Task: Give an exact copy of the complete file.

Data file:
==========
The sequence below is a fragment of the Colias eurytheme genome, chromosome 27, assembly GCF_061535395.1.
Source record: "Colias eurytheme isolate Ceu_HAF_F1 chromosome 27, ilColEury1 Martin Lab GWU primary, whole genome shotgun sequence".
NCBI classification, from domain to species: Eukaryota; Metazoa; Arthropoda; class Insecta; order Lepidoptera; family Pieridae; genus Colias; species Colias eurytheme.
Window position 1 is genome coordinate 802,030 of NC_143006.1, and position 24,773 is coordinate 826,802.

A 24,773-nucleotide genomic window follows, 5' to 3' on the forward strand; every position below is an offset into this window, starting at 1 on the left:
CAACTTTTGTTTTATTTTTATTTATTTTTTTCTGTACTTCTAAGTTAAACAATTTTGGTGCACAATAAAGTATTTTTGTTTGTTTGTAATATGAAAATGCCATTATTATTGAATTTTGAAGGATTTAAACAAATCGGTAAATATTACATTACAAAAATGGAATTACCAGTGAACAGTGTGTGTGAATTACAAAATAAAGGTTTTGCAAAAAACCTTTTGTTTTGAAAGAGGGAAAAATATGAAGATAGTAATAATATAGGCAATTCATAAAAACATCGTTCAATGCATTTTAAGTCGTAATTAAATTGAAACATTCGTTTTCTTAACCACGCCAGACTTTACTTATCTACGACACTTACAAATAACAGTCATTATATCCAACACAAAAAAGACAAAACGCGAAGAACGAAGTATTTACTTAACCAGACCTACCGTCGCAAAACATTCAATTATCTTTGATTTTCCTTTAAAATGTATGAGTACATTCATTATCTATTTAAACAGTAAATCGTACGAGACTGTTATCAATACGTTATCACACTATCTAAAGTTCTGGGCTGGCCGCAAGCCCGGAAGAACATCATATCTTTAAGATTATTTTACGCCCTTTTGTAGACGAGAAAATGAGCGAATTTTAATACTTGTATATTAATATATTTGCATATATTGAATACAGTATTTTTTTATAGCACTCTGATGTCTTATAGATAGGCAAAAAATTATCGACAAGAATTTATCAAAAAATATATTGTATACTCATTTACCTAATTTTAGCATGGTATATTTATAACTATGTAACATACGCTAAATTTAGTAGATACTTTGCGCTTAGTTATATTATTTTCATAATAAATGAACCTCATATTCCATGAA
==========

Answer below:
The sequence below is a fragment of the Colias eurytheme genome, chromosome 27, assembly GCF_061535395.1.
Source record: "Colias eurytheme isolate Ceu_HAF_F1 chromosome 27, ilColEury1 Martin Lab GWU primary, whole genome shotgun sequence".
NCBI classification, from domain to species: Eukaryota; Metazoa; Arthropoda; class Insecta; order Lepidoptera; family Pieridae; genus Colias; species Colias eurytheme.
Window position 1 is genome coordinate 802,030 of NC_143006.1, and position 24,773 is coordinate 826,802.

A 24,773-nucleotide genomic window follows, 5' to 3' on the forward strand; every position below is an offset into this window, starting at 1 on the left:
CAACTTTTGTTTTATTTTTATTTATTTTTTTCTGTACTTCTAAGTTAAACAATTTTGGTGCACAATAAAGTATTTTTGTTTGTTTGTAATATGAAAATGCCATTATTATTGAATTTTGAAGGATTTAAACAAATCGGTAAATATTACATTACAAAAATGGAATTACCAGTGAACAGTGTGTGTGAATTACAAAATAAAGGTTTTGCAAAAAACCTTTTGTTTTGAAAGAGGGAAAAATATGAAGATAGTAATAATATAGGCAATTCATAAAAACATCGTTCAATGCATTTTAAGTCGTAATTAAATTGAAACATTCGTTTTCTTAACCACGCCAGACTTTACTTATCTACGACACTTACAAATAACAGTCATTATATCCAACACAAAAAAGACAAAACGCGAAGAACGAAGTATTTACTTAACCAGACCTACCGTCGCAAAACATTCAATTATCTTTGATTTTCCTTTAAAATGTATGAGTACATTCATTATCTATTTAAACAGTAAATCGTACGAGACTGTTATCAATACGTTATCACACTATCTAAAGTTCTGGGCTGGCCGCAAGCCCGGAAGAACATCATATCTTTAAGATTATTTTACGCCCTTTTGTAGACGAGAAAATGAGCGAATTTTAATACTTGTATATTAATATATTTGCATATATTGAATACAGTATTTTTTTATAGCACTCTGATGTCTTATAGATAGGCAAAAAATTATCGACAAGAATTTATCAAAAAATATATTGTATACTCATTTACCTAATTTTAGCATGGTATATTTATAACTATGTAACATACGCTAAATTTAGTAGATACTTTGCGCTTAGTTATATTATTTTCATAATAAATGAACCTCATATTCCATGAA